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Harassment and Bullying

Harassment and bullying can make for a workplace which many will find unbearable. Abiding by discrimination legislation can ensure that your employees are kept safe.

Harassment in the workplace can be a huge problem for employees, and it is also against the law. As an employer, you are responsible for dealing with any concerns raised by your employees about harassment. Failing to do so could lead to the victim making a claim against you under the Equality Act 2010.

What is harassment?

Harassment is a form of bullying which relates to one of the protected characteristics defined under the Equality Act. Bullying itself is defined as any kind of “unwanted conduct”, which can include a wide range of behaviours.

Unwanted conduct may include:

  • insults or teasing
  • treating someone unfairly
  • spreading rumours
  • denial of promotion, training or other advancement opportunities

Harassment does not necessarily need to be face-to-face. The unwanted conduct could take place over the phone, via email, or even behind a person’s back.

In fact, harassment does not need to be aimed at a particular individual to affect them; it may simply be that the way other people in the workplace act has the effect of making them feel uncomfortable, embarrassed or afraid. For example, a female employee may feel harassed by male employees making sexual comments at work, even if they are not directed specifically at her.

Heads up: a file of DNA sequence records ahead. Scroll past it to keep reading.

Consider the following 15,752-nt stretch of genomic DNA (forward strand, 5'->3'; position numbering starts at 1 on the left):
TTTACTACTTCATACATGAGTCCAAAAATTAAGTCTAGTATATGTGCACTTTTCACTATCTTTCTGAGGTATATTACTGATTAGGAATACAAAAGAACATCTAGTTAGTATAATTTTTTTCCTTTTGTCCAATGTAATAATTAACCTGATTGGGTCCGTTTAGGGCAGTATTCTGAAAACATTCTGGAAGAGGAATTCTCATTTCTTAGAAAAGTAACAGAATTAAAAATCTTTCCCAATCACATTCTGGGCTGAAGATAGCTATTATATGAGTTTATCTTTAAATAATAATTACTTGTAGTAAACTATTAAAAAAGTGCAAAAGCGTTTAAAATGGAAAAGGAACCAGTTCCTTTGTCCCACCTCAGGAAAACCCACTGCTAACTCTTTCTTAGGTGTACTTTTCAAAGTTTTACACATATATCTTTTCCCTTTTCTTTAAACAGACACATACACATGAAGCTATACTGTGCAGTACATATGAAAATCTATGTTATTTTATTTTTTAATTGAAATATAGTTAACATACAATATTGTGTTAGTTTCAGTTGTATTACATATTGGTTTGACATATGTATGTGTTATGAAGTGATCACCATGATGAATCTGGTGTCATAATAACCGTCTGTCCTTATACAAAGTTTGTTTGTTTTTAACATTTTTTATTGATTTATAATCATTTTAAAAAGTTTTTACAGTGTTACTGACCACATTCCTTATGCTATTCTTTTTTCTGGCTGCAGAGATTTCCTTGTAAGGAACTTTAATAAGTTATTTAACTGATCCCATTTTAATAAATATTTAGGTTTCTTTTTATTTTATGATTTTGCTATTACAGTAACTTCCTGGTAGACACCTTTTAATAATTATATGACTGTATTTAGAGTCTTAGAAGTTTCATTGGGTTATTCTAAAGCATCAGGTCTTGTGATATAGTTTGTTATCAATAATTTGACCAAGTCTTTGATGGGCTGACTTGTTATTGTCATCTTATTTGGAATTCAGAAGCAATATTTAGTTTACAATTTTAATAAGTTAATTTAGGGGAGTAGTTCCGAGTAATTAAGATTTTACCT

It is also important to keep in mind that a person does not need to actually possess a protected characteristic for unwanted conduct relating to that characteristic to count as harassment. A straight employee may nonetheless face homophobic bullying from other employees who think or joke that he is gay. Other cases of harassment may be due to a person’s association with someone possessing a protected characteristic – where someone has a family member with a disability, for example. Both of these situations still count as harassment and discrimination, and the affected person could take action under the Equality Act.

Handling harassment

The best way to deal with harassment is to prevent it from happening in the first place. Ensure that you have policies in place relating to employee conduct in the workplace, making it clear what is expected of your workers and what is unacceptable. Not only does this make it clear to employees how they are supposed to behave, it also shows that you have made an effort to prevent harassment from taking place in your company, which can help if a claim should later arise.

As well as policies on workplace conduct, you should make sure that your employees know how they can make a complaint if they are a victim of bullying and harassment. Have a grievance policy in place and ensure that your employees know how and when they can use it. Ensure that you thoroughly investigate any complaints and take action if necessary.

If you are made aware of harassment taking place in your company, you are legally required to take steps to deal with it and can be held responsible if it continues. If you fail to act against harassment, you could be taken to an employment tribunal by the victim.